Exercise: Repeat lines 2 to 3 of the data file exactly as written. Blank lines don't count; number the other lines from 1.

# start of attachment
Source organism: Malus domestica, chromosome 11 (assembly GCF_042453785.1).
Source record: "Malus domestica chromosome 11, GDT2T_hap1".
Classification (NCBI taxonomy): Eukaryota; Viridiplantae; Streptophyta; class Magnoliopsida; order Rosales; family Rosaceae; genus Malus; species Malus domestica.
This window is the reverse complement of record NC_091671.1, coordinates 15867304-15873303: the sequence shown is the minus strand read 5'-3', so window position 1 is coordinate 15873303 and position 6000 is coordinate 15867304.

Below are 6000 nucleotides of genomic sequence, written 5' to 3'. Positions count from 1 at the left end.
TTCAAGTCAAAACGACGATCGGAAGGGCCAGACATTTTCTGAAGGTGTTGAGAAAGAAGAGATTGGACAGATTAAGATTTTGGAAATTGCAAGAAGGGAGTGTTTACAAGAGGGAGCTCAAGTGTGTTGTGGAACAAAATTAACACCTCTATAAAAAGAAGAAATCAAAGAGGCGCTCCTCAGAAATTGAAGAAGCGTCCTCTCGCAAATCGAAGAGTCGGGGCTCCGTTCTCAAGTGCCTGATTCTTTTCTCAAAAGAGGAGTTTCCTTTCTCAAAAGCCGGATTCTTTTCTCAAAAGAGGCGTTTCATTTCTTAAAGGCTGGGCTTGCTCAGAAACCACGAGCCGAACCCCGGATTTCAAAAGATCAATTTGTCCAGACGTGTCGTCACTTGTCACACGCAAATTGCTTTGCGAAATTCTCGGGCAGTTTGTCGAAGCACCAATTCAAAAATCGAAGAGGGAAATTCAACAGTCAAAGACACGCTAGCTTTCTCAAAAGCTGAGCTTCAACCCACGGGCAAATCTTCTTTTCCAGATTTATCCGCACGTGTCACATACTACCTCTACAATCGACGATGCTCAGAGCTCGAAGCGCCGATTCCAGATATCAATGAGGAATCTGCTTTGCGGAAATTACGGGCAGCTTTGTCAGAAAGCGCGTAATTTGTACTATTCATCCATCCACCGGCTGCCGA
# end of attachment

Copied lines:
Source record: "Malus domestica chromosome 11, GDT2T_hap1".
Classification (NCBI taxonomy): Eukaryota; Viridiplantae; Streptophyta; class Magnoliopsida; order Rosales; family Rosaceae; genus Malus; species Malus domestica.